Dogged by high unemployment, Lithuania is losing young people at an alarming rate.

Lithuania’s entry into the eurozone on January 1 was marked by considerable pomp and circumstance, as the large crowds gathered in the old town of Vilnius were treated to a well-choreographed withdrawal of the nation’s first euro by prime minister Algirdas Butkeviius and a bluster of fireworks. But after the smoke cleared, observers pointed out that the adoption of the euro may do little to dent the high unemployment rate in the country. Indeed, the lack of jobs in the Baltic state in recent years has given rise to an even bigger concern. Lithuania is getting smaller.

When Lithuania broke away from the former Soviet Union in 1990, the country’s population was 3.7 million. Now, it’s close to 2.9 million. Lithuania has lost one in five countrymen in a mere twenty-five years.

Younger Lithuanians constitute a large proportion of that total. Some have relocated because they’ve been unable to land a job that pays decently. Others can’t get any work at all: the unemployment rate in Lithuania in 2014 was around 11%. “It’s a huge problem,” says Theo Thomas, the lead economist for Eastern Europe and the Baltic Countries at the World Bank.

The good news is that the jobless rate has been declining since topping out at 18% in 2008—and could dip below 9% this year. And as Thomas points out, real wages were up about 5% last year. The payoff? The number of Lithuanians departing the country has been slowing of late, from 83,000 in 2010 to around 40,000 in 2013.

Officials in Vilnius are also betting that an influx of foreign companies setting up shop in the country will keep more Lithuanians at home. Last year a record 29 overseas corporations—many drawn by the low-wage workforce—announced plans to establish businesses or expand existing operations in Lithuania. Capital investments by overseas companies doubled.

US corporations are leading the charge. Thermo Fisher Scientific, a life sciences company, announced plans in 2014 to expand its molecular biology center in Vilnius. Tobacco giant Philip Morris intends to enlarge a production facility in Klaipda. Norwegian businesses are also big players in Lithuania.

To attract more foreign companies, Lithuania will have to up its game—or at least its output. “The challenge, long-term, is getting productivity up, not just [being] a low-cost producer,” Thomas notes.

The bigger economic picture, however, looks promising. End-of-year estimates pegged GDP per capita in 2014 at around $16,476—which would set Lithuania on a par with Hungary and Poland. GDP growth should come close to 3.5% this year, some economists say. Plus, the European Commission expects Lithuania’s current-account balance to head back into the black this year due to a pickup in exports.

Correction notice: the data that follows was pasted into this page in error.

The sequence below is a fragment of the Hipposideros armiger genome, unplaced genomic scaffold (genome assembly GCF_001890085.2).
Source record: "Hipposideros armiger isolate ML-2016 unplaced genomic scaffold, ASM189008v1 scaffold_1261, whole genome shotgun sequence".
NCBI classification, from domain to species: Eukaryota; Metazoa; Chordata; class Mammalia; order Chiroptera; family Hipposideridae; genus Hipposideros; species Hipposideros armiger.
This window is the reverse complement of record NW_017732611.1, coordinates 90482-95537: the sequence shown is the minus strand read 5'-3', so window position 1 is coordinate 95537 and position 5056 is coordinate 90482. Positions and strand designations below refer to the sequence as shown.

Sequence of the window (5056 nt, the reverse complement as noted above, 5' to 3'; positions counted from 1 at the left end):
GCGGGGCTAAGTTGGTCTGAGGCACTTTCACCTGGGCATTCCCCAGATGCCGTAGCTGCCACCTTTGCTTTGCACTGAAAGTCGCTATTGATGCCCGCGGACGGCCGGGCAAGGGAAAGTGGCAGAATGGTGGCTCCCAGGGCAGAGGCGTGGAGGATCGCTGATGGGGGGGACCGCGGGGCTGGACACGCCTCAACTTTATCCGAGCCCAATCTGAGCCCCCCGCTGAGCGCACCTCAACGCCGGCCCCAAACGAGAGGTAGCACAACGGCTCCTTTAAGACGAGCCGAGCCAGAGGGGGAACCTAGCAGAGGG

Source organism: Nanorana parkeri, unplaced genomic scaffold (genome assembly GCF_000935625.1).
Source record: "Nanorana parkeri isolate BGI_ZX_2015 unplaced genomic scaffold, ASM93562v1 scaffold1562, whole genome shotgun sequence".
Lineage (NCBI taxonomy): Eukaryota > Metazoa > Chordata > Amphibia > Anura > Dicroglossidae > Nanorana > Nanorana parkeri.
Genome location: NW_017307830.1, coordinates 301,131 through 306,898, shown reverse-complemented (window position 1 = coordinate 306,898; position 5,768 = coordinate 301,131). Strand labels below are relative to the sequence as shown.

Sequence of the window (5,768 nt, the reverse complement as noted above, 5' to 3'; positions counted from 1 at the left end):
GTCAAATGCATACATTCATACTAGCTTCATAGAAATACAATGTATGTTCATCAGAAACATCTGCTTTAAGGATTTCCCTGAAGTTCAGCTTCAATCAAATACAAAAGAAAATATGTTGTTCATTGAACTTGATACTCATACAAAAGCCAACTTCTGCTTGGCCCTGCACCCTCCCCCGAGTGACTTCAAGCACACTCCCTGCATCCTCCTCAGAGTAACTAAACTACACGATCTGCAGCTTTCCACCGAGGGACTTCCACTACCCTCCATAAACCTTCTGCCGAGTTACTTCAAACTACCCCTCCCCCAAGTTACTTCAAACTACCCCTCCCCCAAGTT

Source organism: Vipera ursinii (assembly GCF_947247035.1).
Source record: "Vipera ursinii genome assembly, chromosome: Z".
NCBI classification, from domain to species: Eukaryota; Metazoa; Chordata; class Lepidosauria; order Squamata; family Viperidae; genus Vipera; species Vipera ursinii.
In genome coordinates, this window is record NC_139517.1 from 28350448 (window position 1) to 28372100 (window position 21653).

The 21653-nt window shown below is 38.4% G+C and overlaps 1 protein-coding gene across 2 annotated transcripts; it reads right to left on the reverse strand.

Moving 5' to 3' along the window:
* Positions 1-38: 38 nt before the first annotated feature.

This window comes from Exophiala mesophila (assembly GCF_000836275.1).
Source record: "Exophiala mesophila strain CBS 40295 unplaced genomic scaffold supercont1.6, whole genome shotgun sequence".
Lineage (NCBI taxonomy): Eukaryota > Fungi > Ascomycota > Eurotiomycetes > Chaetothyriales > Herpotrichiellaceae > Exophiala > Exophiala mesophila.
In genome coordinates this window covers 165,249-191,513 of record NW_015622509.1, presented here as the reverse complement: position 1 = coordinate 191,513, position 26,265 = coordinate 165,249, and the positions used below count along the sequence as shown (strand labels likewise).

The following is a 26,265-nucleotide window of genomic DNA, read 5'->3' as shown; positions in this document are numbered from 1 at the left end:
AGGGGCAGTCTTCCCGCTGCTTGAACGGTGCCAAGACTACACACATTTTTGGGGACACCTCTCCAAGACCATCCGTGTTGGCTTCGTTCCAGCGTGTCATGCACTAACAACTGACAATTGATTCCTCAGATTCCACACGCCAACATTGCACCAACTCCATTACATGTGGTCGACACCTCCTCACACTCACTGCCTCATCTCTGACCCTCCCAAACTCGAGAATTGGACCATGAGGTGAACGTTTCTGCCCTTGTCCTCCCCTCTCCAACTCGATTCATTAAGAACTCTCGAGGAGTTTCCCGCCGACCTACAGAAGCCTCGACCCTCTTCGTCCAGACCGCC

But Vilnius is facing problems on a different front. Concerns about Russian aggression spiked in February after that country conducted military exercises near the Baltic states. In response to the threat, Lithuanian president Dalia Grybauskait declared that the country will reinstate military conscription later this year. Fireworks did not accompany the announcement.


Location: Baltics

Neighbors: Latvia, Belarus, Poland, Russia

Capital city: Vilnius

Population: 2.94 million

Official language: Lithuanian

GDP per capita (2014 estimate): $16,476 and trending up

GDP growth (2014): 2.9% and trending up

Inflation (2014): 1.2%

Currency: Euro

Investment promotion agency: Invest Lithuania

Investment incentives available? Yes, including reduced taxes for foreign investors and establishment of tax-free economic zones.

Ease of Doing Business rank: 21 out of 189 countries

Corruption Perceptions Index rank: (2014) 39 out of 175 countries

Political risk: Low, but the government has changed hands in every general election since 1990. This has created lack of continuity in some policies and economic reforms.

Security risk: Potential for Russian expansion beyond Ukraine; dependence on foreign sources of energy.


Low inflation rate

Eurozone member

Skilled, low-cost workforce

Stable banking system

Strong investor protection laws


High unemployment rate

Dependence on domestic consumption

Industrial output dominated by one refinery

High external debt burden

Sources: Bank of Lithuania, Santander, Central Intelligence Agency, Coface, Euler Hermes, www.Gov.UK, International Monetary Fund, Michigan State University, Transparency International, Trending Economics/Eurostat, US Department of State, World Bank.

For more information on Lithuania, check out our Country Economic Reports.